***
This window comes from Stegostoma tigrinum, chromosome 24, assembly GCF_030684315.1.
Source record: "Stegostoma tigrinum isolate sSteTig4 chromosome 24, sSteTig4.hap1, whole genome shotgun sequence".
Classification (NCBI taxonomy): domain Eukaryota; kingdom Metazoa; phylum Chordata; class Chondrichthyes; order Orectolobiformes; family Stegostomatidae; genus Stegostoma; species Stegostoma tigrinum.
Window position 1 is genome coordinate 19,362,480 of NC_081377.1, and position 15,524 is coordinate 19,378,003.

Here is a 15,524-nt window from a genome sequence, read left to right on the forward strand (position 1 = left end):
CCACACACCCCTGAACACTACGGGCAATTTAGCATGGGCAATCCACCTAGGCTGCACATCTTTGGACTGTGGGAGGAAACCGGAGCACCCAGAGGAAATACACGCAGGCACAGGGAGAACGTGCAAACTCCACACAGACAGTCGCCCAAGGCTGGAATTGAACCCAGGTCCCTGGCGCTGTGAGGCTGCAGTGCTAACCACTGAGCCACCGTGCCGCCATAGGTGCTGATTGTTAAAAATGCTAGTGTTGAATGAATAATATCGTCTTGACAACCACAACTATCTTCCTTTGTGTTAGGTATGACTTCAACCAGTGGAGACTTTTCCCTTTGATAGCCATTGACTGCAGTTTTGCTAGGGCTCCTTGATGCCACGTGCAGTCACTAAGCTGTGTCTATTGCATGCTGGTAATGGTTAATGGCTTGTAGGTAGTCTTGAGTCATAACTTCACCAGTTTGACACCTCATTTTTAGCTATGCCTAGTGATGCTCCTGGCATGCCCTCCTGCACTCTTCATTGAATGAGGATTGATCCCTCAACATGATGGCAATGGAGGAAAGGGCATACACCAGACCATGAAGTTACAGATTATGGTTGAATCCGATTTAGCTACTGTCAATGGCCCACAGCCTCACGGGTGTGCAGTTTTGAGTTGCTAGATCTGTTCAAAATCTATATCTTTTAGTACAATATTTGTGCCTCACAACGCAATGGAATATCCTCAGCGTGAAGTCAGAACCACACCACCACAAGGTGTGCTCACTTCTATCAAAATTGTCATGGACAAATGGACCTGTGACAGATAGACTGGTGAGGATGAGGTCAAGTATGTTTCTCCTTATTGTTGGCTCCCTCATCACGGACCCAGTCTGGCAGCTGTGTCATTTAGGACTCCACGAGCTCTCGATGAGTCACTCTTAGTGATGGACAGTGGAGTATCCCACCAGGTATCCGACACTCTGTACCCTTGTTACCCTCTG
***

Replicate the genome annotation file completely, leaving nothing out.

This window comes from Stegostoma tigrinum, chromosome 24, assembly GCF_030684315.1.
Source record: "Stegostoma tigrinum isolate sSteTig4 chromosome 24, sSteTig4.hap1, whole genome shotgun sequence".
Classification (NCBI taxonomy): domain Eukaryota; kingdom Metazoa; phylum Chordata; class Chondrichthyes; order Orectolobiformes; family Stegostomatidae; genus Stegostoma; species Stegostoma tigrinum.
Window position 1 is genome coordinate 19,362,480 of NC_081377.1, and position 15,524 is coordinate 19,378,003.

Here is a 15,524-nt window from a genome sequence, read left to right on the forward strand (position 1 = left end):
CCACACACCCCTGAACACTACGGGCAATTTAGCATGGGCAATCCACCTAGGCTGCACATCTTTGGACTGTGGGAGGAAACCGGAGCACCCAGAGGAAATACACGCAGGCACAGGGAGAACGTGCAAACTCCACACAGACAGTCGCCCAAGGCTGGAATTGAACCCAGGTCCCTGGCGCTGTGAGGCTGCAGTGCTAACCACTGAGCCACCGTGCCGCCATAGGTGCTGATTGTTAAAAATGCTAGTGTTGAATGAATAATATCGTCTTGACAACCACAACTATCTTCCTTTGTGTTAGGTATGACTTCAACCAGTGGAGACTTTTCCCTTTGATAGCCATTGACTGCAGTTTTGCTAGGGCTCCTTGATGCCACGTGCAGTCACTAAGCTGTGTCTATTGCATGCTGGTAATGGTTAATGGCTTGTAGGTAGTCTTGAGTCATAACTTCACCAGTTTGACACCTCATTTTTAGCTATGCCTAGTGATGCTCCTGGCATGCCCTCCTGCACTCTTCATTGAATGAGGATTGATCCCTCAACATGATGGCAATGGAGGAAAGGGCATACACCAGACCATGAAGTTACAGATTATGGTTGAATCCGATTTAGCTACTGTCAATGGCCCACAGCCTCACGGGTGTGCAGTTTTGAGTTGCTAGATCTGTTCAAAATCTATATCTTTTAGTACAATATTTGTGCCTCACAACGCAATGGAATATCCTCAGCGTGAAGTCAGAACCACACCACCACAAGGTGTGCTCACTTCTATCAAAATTGTCATGGACAAATGGACCTGTGACAGATAGACTGGTGAGGATGAGGTCAAGTATGTTTCTCCTTATTGTTGGCTCCCTCATCACGGACCCAGTCTGGCAGCTGTGTCATTTAGGACTCCACGAGCTCTCGATGAGTCACTCTTAGTGATGGACAGTGGAGTATCCCACCAGGTATCCGACACTCTGTACCCTTGTTACCCTCTG